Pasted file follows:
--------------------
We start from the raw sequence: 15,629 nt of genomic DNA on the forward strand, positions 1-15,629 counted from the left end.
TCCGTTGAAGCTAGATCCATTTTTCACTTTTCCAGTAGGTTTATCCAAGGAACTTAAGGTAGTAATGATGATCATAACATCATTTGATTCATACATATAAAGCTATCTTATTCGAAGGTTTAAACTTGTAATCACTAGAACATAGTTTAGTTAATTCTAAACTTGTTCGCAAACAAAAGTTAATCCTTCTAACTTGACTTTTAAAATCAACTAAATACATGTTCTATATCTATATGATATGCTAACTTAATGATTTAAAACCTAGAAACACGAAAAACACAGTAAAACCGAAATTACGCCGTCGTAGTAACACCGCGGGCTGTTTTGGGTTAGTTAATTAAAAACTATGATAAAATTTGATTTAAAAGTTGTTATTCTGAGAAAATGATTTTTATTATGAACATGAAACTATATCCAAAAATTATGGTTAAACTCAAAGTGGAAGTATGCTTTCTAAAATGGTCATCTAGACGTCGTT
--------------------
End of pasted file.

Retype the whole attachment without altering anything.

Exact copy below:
We start from the raw sequence: 15,629 nt of genomic DNA on the forward strand, positions 1-15,629 counted from the left end.
TCCGTTGAAGCTAGATCCATTTTTCACTTTTCCAGTAGGTTTATCCAAGGAACTTAAGGTAGTAATGATGATCATAACATCATTTGATTCATACATATAAAGCTATCTTATTCGAAGGTTTAAACTTGTAATCACTAGAACATAGTTTAGTTAATTCTAAACTTGTTCGCAAACAAAAGTTAATCCTTCTAACTTGACTTTTAAAATCAACTAAATACATGTTCTATATCTATATGATATGCTAACTTAATGATTTAAAACCTAGAAACACGAAAAACACAGTAAAACCGAAATTACGCCGTCGTAGTAACACCGCGGGCTGTTTTGGGTTAGTTAATTAAAAACTATGATAAAATTTGATTTAAAAGTTGTTATTCTGAGAAAATGATTTTTATTATGAACATGAAACTATATCCAAAAATTATGGTTAAACTCAAAGTGGAAGTATGCTTTCTAAAATGGTCATCTAGACGTCGTT